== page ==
Q: I'm going to head to Pocono in a little bit. Some drivers in the past have expressed a little bit of disdain for coming up here. Have you seen anything or experienced anything that might make it difficult to drive on this track or at least maybe make it a little bit annoying?
KURT BUSCH: Well, Pocono is a difficult track, and it's challenging because of the fact that all three corners are different and the fact that it's hard to find that perfect setup, you could say, and therefore it presents a challenge that some drivers are up for and some drivers aren't. But Pocono is a great racetrack. One of the concerns is the fact that 500-mile races there seem to be a bit too long, and when you can only go 35 laps on a tank of fuel, it seems to just add a little bit more to the fact that it does last a long time.
Now, 400 miles, would that make sense for Pocono? I think so. But hey, those 500-mile races are very prestigious and people always want to win on those long, long races.
Q: I wanted to quickly follow up. Last year you were very frustrated at times with the car and with the team. What did the guys on the team do to build a positive relationship and situation among you guys when you were struggling?
KURT BUSCH: Well, we've got a good solid group of guys, whether it's the road team or the pit crew that jumps over the wall, and even the guys back at the race shop are all motivated to build better cars and get the best result that we can. When you're having troubles and struggles, everybody wants to work harder and try to put those hard times behind us and move forward. When you have a good group of guys that know that when things are going bad and people get frustrated, you just work a little bit harder and put those bad concerns or those things that take you away from the actual objective, you put those behind you quickly, and I've got a good group of guys that know what's being said but actually what needs to be done is really the group of guys that you want.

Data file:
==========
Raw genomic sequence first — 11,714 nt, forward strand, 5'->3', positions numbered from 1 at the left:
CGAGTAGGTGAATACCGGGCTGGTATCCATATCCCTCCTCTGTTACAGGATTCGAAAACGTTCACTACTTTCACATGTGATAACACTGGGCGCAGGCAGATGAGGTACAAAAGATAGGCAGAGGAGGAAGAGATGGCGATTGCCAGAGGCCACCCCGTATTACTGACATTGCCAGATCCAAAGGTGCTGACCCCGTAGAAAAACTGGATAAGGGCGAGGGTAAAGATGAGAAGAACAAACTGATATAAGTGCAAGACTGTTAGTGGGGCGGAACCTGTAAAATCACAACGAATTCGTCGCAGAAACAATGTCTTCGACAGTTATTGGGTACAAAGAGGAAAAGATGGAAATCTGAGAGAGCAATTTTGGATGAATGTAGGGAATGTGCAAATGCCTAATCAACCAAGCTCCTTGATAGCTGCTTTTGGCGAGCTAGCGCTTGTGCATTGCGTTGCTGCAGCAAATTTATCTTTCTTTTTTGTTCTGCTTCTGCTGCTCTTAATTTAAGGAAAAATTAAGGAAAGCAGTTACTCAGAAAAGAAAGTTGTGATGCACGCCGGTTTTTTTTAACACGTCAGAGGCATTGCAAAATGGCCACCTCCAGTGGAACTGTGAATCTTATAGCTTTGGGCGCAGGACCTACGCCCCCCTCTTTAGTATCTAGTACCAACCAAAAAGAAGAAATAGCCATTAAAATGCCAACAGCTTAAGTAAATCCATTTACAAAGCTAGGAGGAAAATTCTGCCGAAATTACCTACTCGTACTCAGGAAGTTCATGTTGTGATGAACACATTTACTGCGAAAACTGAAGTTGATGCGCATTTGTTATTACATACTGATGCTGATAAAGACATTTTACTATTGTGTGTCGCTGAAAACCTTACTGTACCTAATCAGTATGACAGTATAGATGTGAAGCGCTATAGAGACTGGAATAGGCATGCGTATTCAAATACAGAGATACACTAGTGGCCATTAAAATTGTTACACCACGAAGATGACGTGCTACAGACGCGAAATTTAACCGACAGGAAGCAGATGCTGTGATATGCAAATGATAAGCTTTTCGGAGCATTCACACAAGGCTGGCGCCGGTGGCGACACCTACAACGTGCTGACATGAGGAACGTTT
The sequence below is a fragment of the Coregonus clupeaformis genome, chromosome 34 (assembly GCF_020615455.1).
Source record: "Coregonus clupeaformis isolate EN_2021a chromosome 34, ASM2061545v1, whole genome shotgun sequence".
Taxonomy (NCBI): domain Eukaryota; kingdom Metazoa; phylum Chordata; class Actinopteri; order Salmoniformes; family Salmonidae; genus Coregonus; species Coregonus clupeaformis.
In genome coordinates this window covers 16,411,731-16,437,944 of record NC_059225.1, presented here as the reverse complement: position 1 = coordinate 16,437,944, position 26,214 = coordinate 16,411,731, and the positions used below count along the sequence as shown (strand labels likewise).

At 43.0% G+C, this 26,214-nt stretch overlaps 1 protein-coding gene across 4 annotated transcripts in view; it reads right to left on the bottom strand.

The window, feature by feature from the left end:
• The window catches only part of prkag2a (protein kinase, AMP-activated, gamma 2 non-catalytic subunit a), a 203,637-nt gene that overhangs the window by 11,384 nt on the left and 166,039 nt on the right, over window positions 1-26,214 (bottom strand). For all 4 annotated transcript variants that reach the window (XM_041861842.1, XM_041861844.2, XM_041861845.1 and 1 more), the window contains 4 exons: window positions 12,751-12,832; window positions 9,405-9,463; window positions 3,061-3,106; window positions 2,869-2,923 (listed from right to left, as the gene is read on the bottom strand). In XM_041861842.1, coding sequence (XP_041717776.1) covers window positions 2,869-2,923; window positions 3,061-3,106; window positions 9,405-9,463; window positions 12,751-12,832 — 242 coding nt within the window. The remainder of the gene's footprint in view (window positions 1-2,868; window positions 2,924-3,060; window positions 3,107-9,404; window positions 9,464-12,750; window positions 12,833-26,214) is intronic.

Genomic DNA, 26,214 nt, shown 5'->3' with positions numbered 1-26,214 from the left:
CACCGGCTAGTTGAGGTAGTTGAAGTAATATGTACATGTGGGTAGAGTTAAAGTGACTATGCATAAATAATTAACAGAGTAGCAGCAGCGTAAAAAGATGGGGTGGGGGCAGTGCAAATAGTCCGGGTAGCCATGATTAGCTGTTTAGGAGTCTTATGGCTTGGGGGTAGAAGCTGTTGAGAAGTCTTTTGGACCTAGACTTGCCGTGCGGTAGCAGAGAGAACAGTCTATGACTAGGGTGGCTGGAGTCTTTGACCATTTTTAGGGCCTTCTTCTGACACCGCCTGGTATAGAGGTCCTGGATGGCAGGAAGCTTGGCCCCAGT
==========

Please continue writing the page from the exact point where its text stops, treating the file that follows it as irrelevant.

Q: I wanted to ask you about the monster makeover. Obviously they've made some significant changes to that pit wall between Turn 1 and Turn 2. Obviously it's a lot wider coming in, and then your actual slots themselves are a little bit longer. So what's your game plan for this new pit row, and how are you going to optimize that to help you finish this race in a nice way?
KURT BUSCH: It's difficult to hear your question, but I believe you're referring to Dover's pit road and the changes that they've made. The way Dover has always been set up is they have that horse track in the infield, and it's limited space between pit wall and the pit boxes and just the tight defines of the garage area, and it's going to be refreshing and nice to see the new changes and what they've added to the racetrack to make it better for all the racers.
I remember sharing a pit box at Dover my rookie year because I qualified so poorly. They only had 42 boxes, and the last-place guy had to share with the other last-place guy. It makes it difficult when you know you're behind the 8-ball to start with, and so now that they've made improvements, it's going to be a better atmosphere for everybody. I think getting in and out of the garages there was always difficult. So I'm pleased to see that they've made some changes, and we're all excited to be able to go out there and race and get more practice time because of these changes.